Politics as usual not for Greens

EDITORIAL

The decision by the Greens to give most of their Parliamentary Question Time to National will be seen as a sign the party is determined to maintain its own identity and stick to its principles — and could pose problems in future for the Labour-led Government.

Announcing they were handing over 42 questions this year, party leader James Shaw said they believed in democracy and did not want to be part of the patsy questions, where what in cricket terms would be called full tosses are lobbed up to Cabinet Ministers.

He said the Green Party would also make a submission to the forthcoming Standing Orders Review on changes they wanted to see in Question Time.

The Greens have always been more ideologically motivated than other parties and the Question Time decision fits their philosophy that the Government should be placed under as much serious, genuine scrutiny as possible.

While that is behind the decision, it is hard to believe that it is not also about ensuring the Greens maintain their difference to both the other two parties in government.

The Green Party is already very different from New Zealand First in that they have a supply and confidence agreement with Labour, rather than entering into a full coalition.

Shaw has shown himself to be a practical and competent politician in the way he revived the party’s fortunes during the last election campaign, after the resignation of Metiria Turei over the fallout from her admission of unlawfully claiming a benefit.

He is well aware of what has happened in the past to minor parties that join in a coalition government, of which the most recent example was the elimination of the Maori Party in 2017.

He also warned Labour that barring a huge surge in the polls, they will need the Greens again for the 2020 election — saying Jacinda Ardern needs friends to stay in power, or she could end up on the same bench as National is now.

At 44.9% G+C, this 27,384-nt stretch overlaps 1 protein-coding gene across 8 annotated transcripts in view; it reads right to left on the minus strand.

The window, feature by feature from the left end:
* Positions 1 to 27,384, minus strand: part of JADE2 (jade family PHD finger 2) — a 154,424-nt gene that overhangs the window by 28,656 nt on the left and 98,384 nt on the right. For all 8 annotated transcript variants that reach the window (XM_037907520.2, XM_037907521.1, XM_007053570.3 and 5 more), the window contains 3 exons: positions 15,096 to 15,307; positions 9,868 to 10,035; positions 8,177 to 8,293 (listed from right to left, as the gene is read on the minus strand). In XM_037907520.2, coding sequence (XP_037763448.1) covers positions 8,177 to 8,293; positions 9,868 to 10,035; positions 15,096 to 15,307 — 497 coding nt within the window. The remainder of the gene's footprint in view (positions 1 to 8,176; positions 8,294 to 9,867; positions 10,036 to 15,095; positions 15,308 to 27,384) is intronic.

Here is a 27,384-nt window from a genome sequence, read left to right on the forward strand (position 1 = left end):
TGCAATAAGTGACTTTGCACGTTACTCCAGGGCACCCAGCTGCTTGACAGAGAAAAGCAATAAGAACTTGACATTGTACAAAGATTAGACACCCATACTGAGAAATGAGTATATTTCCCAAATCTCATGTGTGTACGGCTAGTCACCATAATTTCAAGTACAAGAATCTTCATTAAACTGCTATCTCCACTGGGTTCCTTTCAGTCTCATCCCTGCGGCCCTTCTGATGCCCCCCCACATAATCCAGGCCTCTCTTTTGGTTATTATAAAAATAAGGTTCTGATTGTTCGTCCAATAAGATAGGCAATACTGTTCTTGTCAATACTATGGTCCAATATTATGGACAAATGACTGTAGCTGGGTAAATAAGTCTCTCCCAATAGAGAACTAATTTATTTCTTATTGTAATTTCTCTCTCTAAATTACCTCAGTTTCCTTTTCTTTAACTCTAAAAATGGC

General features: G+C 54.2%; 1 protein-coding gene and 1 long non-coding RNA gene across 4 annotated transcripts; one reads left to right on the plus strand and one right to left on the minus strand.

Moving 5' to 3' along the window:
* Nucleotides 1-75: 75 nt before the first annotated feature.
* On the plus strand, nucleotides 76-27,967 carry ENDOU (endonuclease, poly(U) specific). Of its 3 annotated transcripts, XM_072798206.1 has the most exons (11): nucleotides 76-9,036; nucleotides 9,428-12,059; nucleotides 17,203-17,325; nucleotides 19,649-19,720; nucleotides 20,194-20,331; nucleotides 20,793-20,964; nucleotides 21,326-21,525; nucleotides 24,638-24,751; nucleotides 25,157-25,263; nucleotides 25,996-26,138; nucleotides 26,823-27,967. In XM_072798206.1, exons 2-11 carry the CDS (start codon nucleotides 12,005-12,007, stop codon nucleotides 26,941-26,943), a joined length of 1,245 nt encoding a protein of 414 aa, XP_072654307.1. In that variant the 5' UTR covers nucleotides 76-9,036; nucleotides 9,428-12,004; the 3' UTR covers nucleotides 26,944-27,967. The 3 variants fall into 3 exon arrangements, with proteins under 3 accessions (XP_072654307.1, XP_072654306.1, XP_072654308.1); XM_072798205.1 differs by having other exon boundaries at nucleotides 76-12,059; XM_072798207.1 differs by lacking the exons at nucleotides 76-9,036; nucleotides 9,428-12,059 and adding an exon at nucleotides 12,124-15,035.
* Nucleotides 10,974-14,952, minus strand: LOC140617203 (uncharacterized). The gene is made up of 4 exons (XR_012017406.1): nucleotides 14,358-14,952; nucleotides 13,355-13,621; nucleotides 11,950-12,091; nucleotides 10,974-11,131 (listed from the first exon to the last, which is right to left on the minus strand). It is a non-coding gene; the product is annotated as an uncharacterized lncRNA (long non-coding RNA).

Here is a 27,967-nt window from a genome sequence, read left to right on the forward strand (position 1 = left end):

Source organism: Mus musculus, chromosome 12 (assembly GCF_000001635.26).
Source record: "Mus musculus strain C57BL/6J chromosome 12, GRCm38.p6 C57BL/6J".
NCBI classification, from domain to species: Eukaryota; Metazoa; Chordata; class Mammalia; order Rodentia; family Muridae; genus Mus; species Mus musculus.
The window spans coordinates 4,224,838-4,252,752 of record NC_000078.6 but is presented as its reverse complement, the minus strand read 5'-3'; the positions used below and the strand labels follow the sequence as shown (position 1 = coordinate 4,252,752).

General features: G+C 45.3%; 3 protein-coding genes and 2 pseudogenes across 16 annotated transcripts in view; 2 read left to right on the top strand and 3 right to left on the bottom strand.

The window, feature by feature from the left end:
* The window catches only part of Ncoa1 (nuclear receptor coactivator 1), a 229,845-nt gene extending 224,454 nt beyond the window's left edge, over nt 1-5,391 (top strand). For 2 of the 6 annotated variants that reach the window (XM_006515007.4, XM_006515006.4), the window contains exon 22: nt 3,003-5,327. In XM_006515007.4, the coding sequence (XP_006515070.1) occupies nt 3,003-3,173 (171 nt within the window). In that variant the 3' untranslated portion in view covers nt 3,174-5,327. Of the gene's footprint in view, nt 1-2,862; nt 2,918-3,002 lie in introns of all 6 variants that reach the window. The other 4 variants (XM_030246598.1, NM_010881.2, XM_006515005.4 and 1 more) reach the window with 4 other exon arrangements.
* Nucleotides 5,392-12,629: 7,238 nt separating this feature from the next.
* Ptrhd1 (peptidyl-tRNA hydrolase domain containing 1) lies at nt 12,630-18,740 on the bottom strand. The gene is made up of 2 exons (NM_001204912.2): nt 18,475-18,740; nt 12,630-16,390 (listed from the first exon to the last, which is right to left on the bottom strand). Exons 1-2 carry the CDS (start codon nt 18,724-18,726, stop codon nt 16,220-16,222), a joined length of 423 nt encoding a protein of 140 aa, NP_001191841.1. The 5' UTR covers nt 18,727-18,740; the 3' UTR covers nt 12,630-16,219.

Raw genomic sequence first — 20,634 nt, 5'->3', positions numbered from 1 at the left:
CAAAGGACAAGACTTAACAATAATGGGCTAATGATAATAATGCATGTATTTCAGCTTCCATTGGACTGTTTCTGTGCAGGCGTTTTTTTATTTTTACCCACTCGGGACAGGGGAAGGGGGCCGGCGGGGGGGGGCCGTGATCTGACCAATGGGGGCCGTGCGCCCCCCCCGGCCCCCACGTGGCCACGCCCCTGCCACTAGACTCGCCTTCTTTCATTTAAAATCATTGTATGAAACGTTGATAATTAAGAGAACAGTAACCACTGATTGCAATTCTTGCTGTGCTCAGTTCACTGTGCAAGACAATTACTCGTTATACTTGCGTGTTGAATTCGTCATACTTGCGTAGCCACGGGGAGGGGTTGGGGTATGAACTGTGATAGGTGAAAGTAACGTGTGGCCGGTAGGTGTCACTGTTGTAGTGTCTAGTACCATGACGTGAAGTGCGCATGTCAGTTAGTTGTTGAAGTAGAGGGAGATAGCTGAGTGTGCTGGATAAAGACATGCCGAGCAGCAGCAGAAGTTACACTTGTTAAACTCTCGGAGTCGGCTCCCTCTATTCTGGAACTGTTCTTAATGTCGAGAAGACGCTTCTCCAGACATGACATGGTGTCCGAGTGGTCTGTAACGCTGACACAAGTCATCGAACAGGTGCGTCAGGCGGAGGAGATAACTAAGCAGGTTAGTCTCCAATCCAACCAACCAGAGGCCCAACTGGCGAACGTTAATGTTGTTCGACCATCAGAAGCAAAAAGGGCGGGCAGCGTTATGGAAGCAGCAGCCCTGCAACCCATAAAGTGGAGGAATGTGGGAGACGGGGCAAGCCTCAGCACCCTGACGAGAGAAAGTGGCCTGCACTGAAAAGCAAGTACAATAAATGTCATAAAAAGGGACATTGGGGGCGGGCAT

Like Ardern, Shaw has not taken a false step so far. There is some logic and consistency behind his otherwise puzzling decision on the Question Time handover.

The decision by the Greens to give most of their Parliamentary Question Time to National will be seen as a sign the party is determined to maintain its own identity and stick to its principles — and could pose problems in future for the Labour-led Government.

Announcing they were handing over 42 questions this year, party leader James Shaw said they believed in democracy and did not want to be part of the patsy questions, where what in cricket terms would be called full tosses are lobbed up to Cabinet Ministers.

He said the Green Party would also make a submission to the forthcoming Standing Orders Review on changes they wanted to see in Question Time.

The Greens have always been more ideologically motivated than other parties and the Question Time decision fits their philosophy that the Government should be placed under as much serious, genuine scrutiny as possible.

While that is behind the decision, it is hard to believe that it is not also about ensuring the Greens maintain their difference to both the other two parties in government.

The Green Party is already very different from New Zealand First in that they have a supply and confidence agreement with Labour, rather than entering into a full coalition.

Shaw has shown himself to be a practical and competent politician in the way he revived the party’s fortunes during the last election campaign, after the resignation of Metiria Turei over the fallout from her admission of unlawfully claiming a benefit.

He is well aware of what has happened in the past to minor parties that join in a coalition government, of which the most recent example was the elimination of the Maori Party in 2017.

He also warned Labour that barring a huge surge in the polls, they will need the Greens again for the 2020 election — saying Jacinda Ardern needs friends to stay in power, or she could end up on the same bench as National is now.

Like Ardern, Shaw has not taken a false step so far. There is some logic and consistency behind his otherwise puzzling decision on the Question Time handover.

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